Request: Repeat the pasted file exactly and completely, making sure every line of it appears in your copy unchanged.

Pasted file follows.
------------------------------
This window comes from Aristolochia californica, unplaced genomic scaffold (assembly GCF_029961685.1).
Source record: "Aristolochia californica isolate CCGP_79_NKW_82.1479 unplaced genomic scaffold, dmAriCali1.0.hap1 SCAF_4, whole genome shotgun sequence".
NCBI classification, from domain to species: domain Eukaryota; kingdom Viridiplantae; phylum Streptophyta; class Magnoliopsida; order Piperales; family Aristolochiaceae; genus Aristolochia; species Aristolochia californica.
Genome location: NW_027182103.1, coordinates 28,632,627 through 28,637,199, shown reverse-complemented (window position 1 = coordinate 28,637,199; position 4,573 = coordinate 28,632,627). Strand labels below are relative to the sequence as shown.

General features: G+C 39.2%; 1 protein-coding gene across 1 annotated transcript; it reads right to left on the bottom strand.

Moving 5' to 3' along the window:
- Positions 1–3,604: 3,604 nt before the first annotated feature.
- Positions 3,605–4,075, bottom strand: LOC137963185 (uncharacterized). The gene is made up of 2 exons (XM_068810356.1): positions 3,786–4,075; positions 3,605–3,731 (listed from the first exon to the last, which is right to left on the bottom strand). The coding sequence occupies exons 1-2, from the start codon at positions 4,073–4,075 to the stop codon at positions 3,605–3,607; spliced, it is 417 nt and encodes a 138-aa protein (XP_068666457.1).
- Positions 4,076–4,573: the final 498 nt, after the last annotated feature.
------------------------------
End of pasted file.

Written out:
This window comes from Aristolochia californica, unplaced genomic scaffold (assembly GCF_029961685.1).
Source record: "Aristolochia californica isolate CCGP_79_NKW_82.1479 unplaced genomic scaffold, dmAriCali1.0.hap1 SCAF_4, whole genome shotgun sequence".
NCBI classification, from domain to species: domain Eukaryota; kingdom Viridiplantae; phylum Streptophyta; class Magnoliopsida; order Piperales; family Aristolochiaceae; genus Aristolochia; species Aristolochia californica.
Genome location: NW_027182103.1, coordinates 28,632,627 through 28,637,199, shown reverse-complemented (window position 1 = coordinate 28,637,199; position 4,573 = coordinate 28,632,627). Strand labels below are relative to the sequence as shown.

General features: G+C 39.2%; 1 protein-coding gene across 1 annotated transcript; it reads right to left on the bottom strand.

Moving 5' to 3' along the window:
- Positions 1–3,604: 3,604 nt before the first annotated feature.
- Positions 3,605–4,075, bottom strand: LOC137963185 (uncharacterized). The gene is made up of 2 exons (XM_068810356.1): positions 3,786–4,075; positions 3,605–3,731 (listed from the first exon to the last, which is right to left on the bottom strand). The coding sequence occupies exons 1-2, from the start codon at positions 4,073–4,075 to the stop codon at positions 3,605–3,607; spliced, it is 417 nt and encodes a 138-aa protein (XP_068666457.1).
- Positions 4,076–4,573: the final 498 nt, after the last annotated feature.